I stumbled upon a statement like the following, in the context of prediction (classification) with a neural network: "If we predict the class of a given data point $x$ with random weights, the output will be random and thus the classification will be wrong in most cases." This is true, no doubt about that. But what would be the distribution of the output in the following example: input dimension=1, 0 hidden layers, weight $w$ distributed $N(0, 1)$ (standard normal distribution), activation function=sigmoid$=\sigma(x)=\frac{1}{1+exp(-x)}$, and input=1? We would have to compute the distribution of $\sigma(w)$. The expected value is, which seems reasonable, $\frac 12$, because $\int_\mathbb{R} \frac{exp(-\frac 12 x^2)}{(1+exp(-x))\sqrt{2\pi}}dx=\frac 12$, according to Wolfram Alpha. The variance is not as easy anymore, with an approximate 0.043379. Does anyone of you know how to compute the complete distribution?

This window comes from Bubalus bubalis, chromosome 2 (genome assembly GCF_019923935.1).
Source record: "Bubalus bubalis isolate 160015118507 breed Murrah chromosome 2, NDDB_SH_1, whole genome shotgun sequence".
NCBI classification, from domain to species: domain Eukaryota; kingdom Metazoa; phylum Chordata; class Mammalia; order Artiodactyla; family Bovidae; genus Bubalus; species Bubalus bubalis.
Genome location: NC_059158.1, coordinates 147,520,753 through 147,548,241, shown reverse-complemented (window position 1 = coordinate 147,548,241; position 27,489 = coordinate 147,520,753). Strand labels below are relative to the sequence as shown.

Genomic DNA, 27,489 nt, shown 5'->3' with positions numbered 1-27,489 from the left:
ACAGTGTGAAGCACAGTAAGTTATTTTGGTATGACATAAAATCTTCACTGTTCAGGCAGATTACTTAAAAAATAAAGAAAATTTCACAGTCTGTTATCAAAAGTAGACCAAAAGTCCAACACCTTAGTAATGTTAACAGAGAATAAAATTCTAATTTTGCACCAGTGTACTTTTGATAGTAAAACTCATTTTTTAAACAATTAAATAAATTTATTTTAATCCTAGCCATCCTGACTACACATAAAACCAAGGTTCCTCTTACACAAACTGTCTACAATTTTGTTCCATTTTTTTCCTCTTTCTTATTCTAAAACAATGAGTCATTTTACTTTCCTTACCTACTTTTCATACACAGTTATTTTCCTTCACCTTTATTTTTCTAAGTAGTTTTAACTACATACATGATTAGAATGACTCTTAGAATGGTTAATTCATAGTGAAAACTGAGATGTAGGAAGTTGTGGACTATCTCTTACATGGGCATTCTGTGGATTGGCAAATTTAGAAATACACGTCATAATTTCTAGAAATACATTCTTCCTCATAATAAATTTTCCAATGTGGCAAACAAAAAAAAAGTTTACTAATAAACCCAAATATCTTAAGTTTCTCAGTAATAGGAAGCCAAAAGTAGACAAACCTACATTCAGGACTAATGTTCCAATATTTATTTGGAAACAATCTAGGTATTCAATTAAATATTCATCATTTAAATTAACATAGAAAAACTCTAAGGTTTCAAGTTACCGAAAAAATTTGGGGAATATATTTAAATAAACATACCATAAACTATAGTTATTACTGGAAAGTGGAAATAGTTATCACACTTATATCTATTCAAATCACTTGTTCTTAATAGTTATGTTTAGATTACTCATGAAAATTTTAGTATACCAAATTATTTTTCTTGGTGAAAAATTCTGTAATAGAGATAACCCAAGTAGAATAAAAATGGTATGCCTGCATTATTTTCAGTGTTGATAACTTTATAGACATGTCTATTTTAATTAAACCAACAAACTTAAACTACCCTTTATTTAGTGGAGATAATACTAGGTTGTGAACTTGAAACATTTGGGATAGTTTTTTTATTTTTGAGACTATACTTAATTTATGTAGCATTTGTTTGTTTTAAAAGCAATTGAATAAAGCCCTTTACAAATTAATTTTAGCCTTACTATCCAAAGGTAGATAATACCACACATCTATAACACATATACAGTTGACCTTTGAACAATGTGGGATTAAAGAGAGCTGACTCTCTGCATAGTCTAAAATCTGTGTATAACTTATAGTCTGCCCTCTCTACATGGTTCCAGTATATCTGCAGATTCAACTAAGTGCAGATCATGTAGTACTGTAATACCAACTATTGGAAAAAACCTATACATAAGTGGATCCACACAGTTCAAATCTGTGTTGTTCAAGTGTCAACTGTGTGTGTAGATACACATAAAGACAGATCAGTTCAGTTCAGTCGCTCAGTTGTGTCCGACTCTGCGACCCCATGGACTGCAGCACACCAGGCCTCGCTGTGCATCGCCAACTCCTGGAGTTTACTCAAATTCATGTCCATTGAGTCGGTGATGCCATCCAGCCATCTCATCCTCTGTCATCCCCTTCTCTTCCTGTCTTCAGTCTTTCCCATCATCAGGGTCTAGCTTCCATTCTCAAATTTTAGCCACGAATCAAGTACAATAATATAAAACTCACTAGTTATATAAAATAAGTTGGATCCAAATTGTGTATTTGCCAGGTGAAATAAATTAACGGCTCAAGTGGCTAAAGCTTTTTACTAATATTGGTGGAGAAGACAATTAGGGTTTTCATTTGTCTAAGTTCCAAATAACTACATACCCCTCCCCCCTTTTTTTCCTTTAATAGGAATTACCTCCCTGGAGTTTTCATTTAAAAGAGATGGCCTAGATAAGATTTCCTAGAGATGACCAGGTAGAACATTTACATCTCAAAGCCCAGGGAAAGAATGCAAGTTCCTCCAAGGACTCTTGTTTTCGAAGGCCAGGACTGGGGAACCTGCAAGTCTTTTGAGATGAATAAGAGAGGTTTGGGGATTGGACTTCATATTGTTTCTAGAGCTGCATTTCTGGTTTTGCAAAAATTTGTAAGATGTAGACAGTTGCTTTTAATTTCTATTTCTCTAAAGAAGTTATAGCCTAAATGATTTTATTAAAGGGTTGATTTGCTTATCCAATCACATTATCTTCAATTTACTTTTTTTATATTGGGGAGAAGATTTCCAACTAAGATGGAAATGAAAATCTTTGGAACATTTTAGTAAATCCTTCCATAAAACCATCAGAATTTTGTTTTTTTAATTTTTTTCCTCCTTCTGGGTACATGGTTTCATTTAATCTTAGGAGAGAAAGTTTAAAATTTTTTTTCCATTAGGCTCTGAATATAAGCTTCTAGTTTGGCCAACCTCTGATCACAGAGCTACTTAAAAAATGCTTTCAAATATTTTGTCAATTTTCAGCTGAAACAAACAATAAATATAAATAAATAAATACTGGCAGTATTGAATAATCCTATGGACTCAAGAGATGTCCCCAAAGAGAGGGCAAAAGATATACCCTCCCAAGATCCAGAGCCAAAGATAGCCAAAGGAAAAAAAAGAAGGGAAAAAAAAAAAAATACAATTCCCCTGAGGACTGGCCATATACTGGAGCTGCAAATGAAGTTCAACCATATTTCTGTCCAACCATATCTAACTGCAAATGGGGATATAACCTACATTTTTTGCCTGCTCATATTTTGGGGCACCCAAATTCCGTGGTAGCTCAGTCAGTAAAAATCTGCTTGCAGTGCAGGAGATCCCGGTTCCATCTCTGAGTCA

• $\begingroup$ This question is probably on-topic here, but may be more suitable for Cross Validated. Consider requesting migration if your question doesn't get answered in a couple of days. $\endgroup$ – Discrete lizard Jan 22 '18 at 14:08
  • $\begingroup$ It´s probably just concatenating with the inverse of the sigmoid, which is luckily monotonically increasing: $P(\sigma(w)<=z)=P(w<=\sigma^{-1}(z))$. $\endgroup$ – Leon Jan 22 '18 at 14:11

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